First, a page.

This creates a wall between him and the people he so kindly believes In.
In Moulmein, in lower Burma, I was hated by large numbers of people--the only time in my life that I have been important enough for this to happen to me. I was sub-divisional police officer of the town, and in an aimless, petty kind of way anti-European feeling was very bitter.
No one had the guts to raise a riot, but if a European woman went through the bazaars alone somebody would probably spit betel juice over her dress. As a police officer I was an obvious target and was baited whenever it seemed safe to do so. When a nimble Burman tripped me up on the football field and the referee another Burman looked the other way, the crowd yelled with hideous laughter.
This happened more than once. In the end the sneering yellow faces of young men that met me everywhere, the insults hooted after me when I was at a safe distance, got badly on my nerves. The young Buddhist priests were the worst of all.
There were several thousands of them in the town and none of them seemed to have anything to do except stand on street corners and jeer at Europeans.
All this was perplexing and upsetting. For at that time I had already made up my mind that imperialism was an evil thing and the sooner I chucked up my job and got out of it the better.
Theoretically--and secretly, of course--I was all for the Burmese and all against their oppressors, the British. As for the job I was doing, I hated it more bitterly than I can perhaps make clear.
In a job like that you see the dirty work of Empire at close quarters. The wretched prisoners huddling in the stinking cages of the lock-ups, the grey, cowed faces of the long-term convicts, the scarred buttocks of the men who had been Bogged with bamboos--all these oppressed me with an intolerable sense of guilt.
But I could get nothing into perspective. I was young and ill-educated and I had had to think out my problems in the utter silence that is imposed on every Englishman in the East.
I did not even know that the British Empire is dying, still less did I know that it is a great deal better than the younger empires that are going to supplant it. All I knew was that I was stuck between my hatred of the empire I served and my rage against the evil-spirited little beasts who tried to make my job impossible.
Feelings like these are the normal by-products of imperialism; ask any Anglo-Indian official, if you can catch him off duty. One day something happened which in a roundabout way was enlightening.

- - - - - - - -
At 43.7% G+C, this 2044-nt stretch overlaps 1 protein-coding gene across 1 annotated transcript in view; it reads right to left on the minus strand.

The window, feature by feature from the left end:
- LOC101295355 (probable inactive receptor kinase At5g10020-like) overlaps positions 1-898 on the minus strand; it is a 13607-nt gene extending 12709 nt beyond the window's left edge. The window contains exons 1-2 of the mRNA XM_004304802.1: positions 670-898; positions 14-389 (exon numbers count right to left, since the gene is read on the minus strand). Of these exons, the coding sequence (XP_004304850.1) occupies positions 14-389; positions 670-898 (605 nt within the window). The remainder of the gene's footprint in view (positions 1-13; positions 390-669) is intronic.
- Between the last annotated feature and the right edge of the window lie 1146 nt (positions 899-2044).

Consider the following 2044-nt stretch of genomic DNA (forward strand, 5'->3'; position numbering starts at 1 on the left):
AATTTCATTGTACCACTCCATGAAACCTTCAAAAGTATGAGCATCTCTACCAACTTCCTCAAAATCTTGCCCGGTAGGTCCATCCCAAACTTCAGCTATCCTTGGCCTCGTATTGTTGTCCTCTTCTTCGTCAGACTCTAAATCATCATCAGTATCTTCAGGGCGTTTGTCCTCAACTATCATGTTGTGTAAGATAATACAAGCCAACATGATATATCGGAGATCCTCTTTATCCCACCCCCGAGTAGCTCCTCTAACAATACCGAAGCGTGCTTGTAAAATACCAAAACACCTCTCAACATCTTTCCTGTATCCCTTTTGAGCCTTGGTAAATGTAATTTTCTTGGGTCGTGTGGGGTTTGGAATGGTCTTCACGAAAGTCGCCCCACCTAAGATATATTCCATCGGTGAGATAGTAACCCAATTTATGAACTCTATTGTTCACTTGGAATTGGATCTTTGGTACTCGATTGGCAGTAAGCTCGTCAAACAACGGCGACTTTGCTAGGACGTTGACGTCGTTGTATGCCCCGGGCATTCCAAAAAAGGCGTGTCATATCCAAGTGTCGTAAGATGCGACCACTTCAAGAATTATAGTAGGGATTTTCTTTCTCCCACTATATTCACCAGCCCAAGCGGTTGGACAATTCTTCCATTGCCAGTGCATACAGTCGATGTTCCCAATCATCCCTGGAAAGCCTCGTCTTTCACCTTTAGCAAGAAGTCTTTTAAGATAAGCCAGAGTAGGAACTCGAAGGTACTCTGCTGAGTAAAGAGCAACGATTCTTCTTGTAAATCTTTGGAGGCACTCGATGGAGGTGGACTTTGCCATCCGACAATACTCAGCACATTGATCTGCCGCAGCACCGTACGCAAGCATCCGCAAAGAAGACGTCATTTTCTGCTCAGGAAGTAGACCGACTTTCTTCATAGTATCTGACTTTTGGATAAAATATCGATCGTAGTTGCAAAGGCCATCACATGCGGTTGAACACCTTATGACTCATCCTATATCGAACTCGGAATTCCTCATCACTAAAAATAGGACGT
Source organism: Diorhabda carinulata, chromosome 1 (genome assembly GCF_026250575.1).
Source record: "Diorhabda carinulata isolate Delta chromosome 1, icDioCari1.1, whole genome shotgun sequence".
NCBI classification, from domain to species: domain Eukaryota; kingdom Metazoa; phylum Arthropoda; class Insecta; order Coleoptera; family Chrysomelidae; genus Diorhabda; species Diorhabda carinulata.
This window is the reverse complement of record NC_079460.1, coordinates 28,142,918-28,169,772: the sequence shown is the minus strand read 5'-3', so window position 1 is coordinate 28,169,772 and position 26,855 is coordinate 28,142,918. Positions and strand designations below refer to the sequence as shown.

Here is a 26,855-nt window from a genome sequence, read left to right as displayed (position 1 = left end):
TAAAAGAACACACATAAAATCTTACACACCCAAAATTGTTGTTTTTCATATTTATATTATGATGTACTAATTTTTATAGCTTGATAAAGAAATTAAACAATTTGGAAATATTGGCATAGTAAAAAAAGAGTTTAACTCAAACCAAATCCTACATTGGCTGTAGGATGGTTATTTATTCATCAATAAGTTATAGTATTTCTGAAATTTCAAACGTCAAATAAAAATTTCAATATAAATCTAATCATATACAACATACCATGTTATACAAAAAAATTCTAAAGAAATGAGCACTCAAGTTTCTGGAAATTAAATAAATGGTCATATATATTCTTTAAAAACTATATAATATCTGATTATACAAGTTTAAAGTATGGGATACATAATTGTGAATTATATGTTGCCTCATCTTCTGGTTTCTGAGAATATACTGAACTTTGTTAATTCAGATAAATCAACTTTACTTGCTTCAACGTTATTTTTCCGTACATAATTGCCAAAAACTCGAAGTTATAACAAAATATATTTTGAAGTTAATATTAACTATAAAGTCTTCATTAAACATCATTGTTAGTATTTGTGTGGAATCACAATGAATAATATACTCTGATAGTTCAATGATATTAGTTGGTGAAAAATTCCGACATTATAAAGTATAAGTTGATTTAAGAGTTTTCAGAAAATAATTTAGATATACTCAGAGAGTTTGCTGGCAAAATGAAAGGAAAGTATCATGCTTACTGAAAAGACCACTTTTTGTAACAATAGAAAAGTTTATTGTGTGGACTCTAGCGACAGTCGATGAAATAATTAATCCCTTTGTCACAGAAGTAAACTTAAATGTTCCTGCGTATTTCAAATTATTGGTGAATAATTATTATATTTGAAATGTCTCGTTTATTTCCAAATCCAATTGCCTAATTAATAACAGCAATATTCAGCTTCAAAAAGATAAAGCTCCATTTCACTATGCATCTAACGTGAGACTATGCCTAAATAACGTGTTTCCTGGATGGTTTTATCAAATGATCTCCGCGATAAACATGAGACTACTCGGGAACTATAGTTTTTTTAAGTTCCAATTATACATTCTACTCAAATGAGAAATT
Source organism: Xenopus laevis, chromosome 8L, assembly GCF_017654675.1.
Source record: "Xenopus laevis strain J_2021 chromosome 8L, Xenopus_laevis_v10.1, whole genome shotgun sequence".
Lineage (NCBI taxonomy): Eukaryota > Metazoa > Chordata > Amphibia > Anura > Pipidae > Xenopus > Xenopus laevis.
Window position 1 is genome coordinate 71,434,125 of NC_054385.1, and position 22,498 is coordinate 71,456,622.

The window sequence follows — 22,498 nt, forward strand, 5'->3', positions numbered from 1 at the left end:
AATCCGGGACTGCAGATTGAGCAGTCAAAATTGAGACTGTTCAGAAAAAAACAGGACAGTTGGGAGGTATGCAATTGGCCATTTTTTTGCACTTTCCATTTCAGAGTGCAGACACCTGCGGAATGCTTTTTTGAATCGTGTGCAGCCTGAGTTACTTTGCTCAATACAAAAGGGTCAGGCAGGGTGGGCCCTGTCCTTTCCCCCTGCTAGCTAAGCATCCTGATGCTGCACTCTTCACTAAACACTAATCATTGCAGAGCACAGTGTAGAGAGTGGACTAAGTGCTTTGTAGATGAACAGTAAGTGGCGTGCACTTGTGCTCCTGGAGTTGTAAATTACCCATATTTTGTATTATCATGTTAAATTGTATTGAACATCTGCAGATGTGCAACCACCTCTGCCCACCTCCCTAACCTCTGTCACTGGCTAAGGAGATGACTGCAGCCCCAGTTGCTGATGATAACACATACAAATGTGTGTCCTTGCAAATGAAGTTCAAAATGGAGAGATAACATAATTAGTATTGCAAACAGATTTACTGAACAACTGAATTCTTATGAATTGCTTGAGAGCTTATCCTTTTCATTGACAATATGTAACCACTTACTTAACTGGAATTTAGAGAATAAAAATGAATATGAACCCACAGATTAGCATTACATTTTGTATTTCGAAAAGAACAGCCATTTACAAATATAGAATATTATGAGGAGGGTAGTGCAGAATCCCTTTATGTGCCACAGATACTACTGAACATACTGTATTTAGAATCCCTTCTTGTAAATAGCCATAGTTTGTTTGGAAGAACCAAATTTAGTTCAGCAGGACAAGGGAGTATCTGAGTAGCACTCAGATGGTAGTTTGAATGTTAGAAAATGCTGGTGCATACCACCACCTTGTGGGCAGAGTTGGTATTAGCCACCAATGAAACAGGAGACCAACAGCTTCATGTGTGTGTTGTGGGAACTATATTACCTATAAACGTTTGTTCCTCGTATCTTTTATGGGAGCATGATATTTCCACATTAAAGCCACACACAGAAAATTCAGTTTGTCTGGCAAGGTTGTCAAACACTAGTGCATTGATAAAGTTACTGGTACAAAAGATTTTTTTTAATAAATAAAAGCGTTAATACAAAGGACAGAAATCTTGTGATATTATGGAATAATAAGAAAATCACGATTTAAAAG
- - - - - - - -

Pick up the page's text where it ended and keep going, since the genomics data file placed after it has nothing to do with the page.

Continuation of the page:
It was a tiny incident in itself, but it gave me a better glimpse than I had had before of the real nature of imperialism--the real motives for which despotic governments act. Early one morning the sub-inspector at a police station the other end of the town rang me up on the phone and said that an elephant was ravaging the bazaar.
Would I please come and do something about it? I did not know what I could do, but I wanted to see what was happening and I got on to a pony and started out. I took my rifle, an old. It was not, of course, a wild elephant, but a tame one which had gone "must. The Burmese population had no weapons and were quite helpless against it.
The Burmese sub-inspector and some Indian constables were waiting for me in the quarter where the elephant had been seen. It was a very poor quarter, a labyrinth of squalid bamboo huts, thatched with palmleaf, winding all over a steep hillside. I remember that it was a cloudy, stuffy morning at the beginning of the rains.
We began questioning the people as to where the elephant had gone and, as usual, failed to get any definite information.
That is invariably the case in the East; a story always sounds clear enough at a distance, but the nearer you get to the scene of events the vaguer it becomes.
Some of the people said that the elephant had gone in one direction, some said that he had gone in another, some professed not even to have heard of any elephant.The essay "Shooting an Elephant" is set in a town in southern Burma during the colonial period. The country that is today Burma (Myanmar) was, during the time of Orwell's experiences in the colony, a province of India, itself a British colony.
Prior to British intervention in the nineteenth century Burma was a sovereign kingdom. Eassay of “To kill and elaphant” Cheap custom papers from a reliable custom writing company ; Lord of the Flies ; Eros & Psyche and Beauty & the Beast ; My Story of Ganesh ; Exhilarating custom term papers ; send me this sample.
send me this sample. Leave your email and we . Orwell’s essay, however, is more than one person’s riveting narrative about the beginning of an awareness. “Shooting an Elephant” captures a universal experience of going against one’s own humanity at the cost of a part of that humanity.
The elephant is a symbol of Burma and its struggle to prosper under Britain’s control. The fact that the elephant still lives after the third shot is a metaphor of how the Burmese people are still fighting and still have hope after the three wars with Britain.
Orwell also uses connotations and denotations in the essay. Shooting an Elephant Essay. In Moulmein, in lower Burma, I was hated by large numbers of people--the (Somehow it always seems worse to kill a LARGE animal.) Besides, there was the beast's owner to be considered.
Alive, the elephant was worth at least a hundred pounds; dead, he would. In Orwell's essay "Shooting an Elephant," an elephant in "must" escapes from its owner and terrorizes the streets of the town in Lower Burma.
When the narrator receives the news that an elephant is.